A new report by Human Rights Watch offers an extensive and blistering review of investigative and prosecutorial abuses in American terrorism investigations.
Of special concern is the extensively documented use of informants by the FBI to target Muslim centers and mosques without specific evidence of wrongdoing. The report describes extensive involvement by informants in recruitment, planning, and execution of terrorist actions that seems to border on entrapment.
Human Rights Watch concluded that half of the 500 counter-terrorism convictions since 9/11 used informants, and 30 percent of those were sting operations in which informants played an active role.
Such tactics are not new to law enforcement, but some details are disturbing: Informants targeted people with certain political and religious beliefs without suspicion of criminal wrongdoing. They targeted people with clear mental and intellectual disabilities. They would rebuff suspects’ initial reluctance and spend years in recruiting, or offer vast sums of money to persuade them.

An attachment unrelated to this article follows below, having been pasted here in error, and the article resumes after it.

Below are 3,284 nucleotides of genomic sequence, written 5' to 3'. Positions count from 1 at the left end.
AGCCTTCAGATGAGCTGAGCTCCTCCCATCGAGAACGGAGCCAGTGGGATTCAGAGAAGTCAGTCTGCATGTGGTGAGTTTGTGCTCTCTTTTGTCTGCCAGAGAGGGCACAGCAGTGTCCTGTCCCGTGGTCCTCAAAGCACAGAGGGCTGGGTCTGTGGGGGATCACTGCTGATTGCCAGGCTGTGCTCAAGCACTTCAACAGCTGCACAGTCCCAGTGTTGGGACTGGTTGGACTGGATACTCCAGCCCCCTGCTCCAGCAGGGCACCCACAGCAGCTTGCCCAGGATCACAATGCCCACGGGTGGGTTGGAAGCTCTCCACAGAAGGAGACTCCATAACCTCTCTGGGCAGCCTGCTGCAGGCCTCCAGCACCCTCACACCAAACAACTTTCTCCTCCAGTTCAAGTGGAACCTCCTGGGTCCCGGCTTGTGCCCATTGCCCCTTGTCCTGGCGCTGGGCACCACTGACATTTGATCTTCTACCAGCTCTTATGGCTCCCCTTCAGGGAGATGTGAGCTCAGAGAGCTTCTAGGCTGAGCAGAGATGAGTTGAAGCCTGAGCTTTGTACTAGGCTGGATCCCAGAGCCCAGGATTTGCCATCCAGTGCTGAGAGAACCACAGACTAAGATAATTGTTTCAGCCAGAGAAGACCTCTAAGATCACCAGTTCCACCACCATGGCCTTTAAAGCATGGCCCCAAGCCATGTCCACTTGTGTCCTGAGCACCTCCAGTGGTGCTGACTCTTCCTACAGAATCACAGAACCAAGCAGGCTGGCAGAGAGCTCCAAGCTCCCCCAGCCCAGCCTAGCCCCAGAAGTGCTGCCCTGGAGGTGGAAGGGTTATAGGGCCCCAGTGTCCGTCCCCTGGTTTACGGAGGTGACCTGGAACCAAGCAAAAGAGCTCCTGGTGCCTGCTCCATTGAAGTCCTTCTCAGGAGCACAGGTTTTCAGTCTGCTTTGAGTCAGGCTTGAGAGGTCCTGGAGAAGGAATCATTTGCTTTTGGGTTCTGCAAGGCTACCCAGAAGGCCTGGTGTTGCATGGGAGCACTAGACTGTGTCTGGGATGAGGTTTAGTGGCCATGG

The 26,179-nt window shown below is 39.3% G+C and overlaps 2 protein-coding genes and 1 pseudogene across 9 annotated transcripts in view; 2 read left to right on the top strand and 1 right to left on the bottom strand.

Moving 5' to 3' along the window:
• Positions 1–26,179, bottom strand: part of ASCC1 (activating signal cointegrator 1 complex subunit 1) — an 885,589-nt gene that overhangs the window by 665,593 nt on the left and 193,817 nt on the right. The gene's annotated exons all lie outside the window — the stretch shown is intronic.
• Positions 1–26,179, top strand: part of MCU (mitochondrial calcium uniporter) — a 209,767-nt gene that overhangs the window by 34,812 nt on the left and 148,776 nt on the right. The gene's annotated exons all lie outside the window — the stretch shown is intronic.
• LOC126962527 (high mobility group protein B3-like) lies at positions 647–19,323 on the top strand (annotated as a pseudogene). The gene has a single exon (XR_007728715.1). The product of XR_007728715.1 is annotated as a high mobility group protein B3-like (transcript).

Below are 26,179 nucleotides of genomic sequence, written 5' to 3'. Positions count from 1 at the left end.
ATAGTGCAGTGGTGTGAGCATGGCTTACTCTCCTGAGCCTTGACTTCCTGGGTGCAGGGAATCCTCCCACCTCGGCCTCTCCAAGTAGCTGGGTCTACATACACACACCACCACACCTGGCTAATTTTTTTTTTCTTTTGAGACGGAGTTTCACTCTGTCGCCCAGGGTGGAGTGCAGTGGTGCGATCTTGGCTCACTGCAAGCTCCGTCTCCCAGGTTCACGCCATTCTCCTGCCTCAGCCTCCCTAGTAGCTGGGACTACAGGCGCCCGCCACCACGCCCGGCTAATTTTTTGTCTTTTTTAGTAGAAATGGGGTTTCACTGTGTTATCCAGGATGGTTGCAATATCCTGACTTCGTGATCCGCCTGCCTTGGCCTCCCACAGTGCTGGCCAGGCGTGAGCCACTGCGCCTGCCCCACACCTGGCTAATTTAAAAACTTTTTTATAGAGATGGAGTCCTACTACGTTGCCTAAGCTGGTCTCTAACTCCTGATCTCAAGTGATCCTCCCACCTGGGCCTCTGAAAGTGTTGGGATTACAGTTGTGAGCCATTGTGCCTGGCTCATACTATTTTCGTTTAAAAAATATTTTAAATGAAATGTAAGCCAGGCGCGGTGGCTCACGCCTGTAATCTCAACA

Often, these were not criminal masterminds. A judge described one offender: “Only the government could have made a terrorist out of Mr. Cromitie, whose buffoonery is positively Shakespearean in scope.” The trials were often complicated by reliance on classified evidence, which is difficult to challenge. Even worse, some cases included interrogations of suspects by foreign governments that likely involved torture.
Since the Sept. 11, 2001, attacks, law enforcement has understandably shifted its attention to ferreting out terrorist plots, abroad and at home. But this turn should not come at the expense of constitutionally guaranteed civil liberties.